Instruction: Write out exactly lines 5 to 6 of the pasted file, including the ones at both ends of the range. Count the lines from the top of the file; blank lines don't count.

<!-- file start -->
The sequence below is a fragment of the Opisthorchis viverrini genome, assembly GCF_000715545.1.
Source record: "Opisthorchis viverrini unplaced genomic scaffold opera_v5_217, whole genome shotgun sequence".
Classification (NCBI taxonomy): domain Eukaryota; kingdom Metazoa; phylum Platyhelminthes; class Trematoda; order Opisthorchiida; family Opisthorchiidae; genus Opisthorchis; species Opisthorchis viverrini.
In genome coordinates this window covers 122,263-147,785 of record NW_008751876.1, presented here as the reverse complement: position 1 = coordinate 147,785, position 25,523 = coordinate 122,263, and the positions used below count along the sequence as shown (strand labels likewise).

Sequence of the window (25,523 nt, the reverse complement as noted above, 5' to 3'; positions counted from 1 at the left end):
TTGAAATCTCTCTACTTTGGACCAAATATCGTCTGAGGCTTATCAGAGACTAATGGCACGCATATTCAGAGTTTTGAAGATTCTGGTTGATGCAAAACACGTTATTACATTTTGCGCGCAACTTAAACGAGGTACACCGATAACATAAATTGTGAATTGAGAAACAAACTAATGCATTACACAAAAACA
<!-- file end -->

Sequence of the window (25,523 nt, the reverse complement as noted above, 5' to 3'; positions counted from 1 at the left end):
TTGAAATCTCTCTACTTTGGACCAAATATCGTCTGAGGCTTATCAGAGACTAATGGCACGCATATTCAGAGTTTTGAAGATTCTGGTTGATGCAAAACACGTTATTACATTTTGCGCGCAACTTAAACGAGGTACACCGATAACATAAATTGTGAATTGAGAAACAAACTAATGCATTACACAAAAACA